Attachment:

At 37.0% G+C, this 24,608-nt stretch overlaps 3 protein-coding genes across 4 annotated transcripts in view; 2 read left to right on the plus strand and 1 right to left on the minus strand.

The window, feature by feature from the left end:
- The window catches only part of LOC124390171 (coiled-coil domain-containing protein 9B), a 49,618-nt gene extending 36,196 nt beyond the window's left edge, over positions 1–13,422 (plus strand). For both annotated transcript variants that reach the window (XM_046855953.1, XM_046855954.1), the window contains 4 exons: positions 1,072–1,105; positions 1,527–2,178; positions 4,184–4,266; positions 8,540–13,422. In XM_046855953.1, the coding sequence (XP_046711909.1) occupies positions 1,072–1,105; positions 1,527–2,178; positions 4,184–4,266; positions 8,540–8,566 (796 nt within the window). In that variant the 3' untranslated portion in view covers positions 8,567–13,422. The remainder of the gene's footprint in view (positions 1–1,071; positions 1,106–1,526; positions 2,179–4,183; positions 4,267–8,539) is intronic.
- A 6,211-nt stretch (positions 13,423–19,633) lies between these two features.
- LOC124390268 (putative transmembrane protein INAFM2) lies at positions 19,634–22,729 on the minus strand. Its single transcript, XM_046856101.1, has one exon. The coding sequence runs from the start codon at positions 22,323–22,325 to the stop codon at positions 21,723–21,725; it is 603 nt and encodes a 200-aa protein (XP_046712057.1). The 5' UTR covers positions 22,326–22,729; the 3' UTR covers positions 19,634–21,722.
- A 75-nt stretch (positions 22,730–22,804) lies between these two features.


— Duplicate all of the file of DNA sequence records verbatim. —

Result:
At 37.0% G+C, this 24,608-nt stretch overlaps 3 protein-coding genes across 4 annotated transcripts in view; 2 read left to right on the plus strand and 1 right to left on the minus strand.

The window, feature by feature from the left end:
- The window catches only part of LOC124390171 (coiled-coil domain-containing protein 9B), a 49,618-nt gene extending 36,196 nt beyond the window's left edge, over positions 1–13,422 (plus strand). For both annotated transcript variants that reach the window (XM_046855953.1, XM_046855954.1), the window contains 4 exons: positions 1,072–1,105; positions 1,527–2,178; positions 4,184–4,266; positions 8,540–13,422. In XM_046855953.1, the coding sequence (XP_046711909.1) occupies positions 1,072–1,105; positions 1,527–2,178; positions 4,184–4,266; positions 8,540–8,566 (796 nt within the window). In that variant the 3' untranslated portion in view covers positions 8,567–13,422. The remainder of the gene's footprint in view (positions 1–1,071; positions 1,106–1,526; positions 2,179–4,183; positions 4,267–8,539) is intronic.
- A 6,211-nt stretch (positions 13,423–19,633) lies between these two features.
- LOC124390268 (putative transmembrane protein INAFM2) lies at positions 19,634–22,729 on the minus strand. Its single transcript, XM_046856101.1, has one exon. The coding sequence runs from the start codon at positions 22,323–22,325 to the stop codon at positions 21,723–21,725; it is 603 nt and encodes a 200-aa protein (XP_046712057.1). The 5' UTR covers positions 22,326–22,729; the 3' UTR covers positions 19,634–21,722.
- A 75-nt stretch (positions 22,730–22,804) lies between these two features.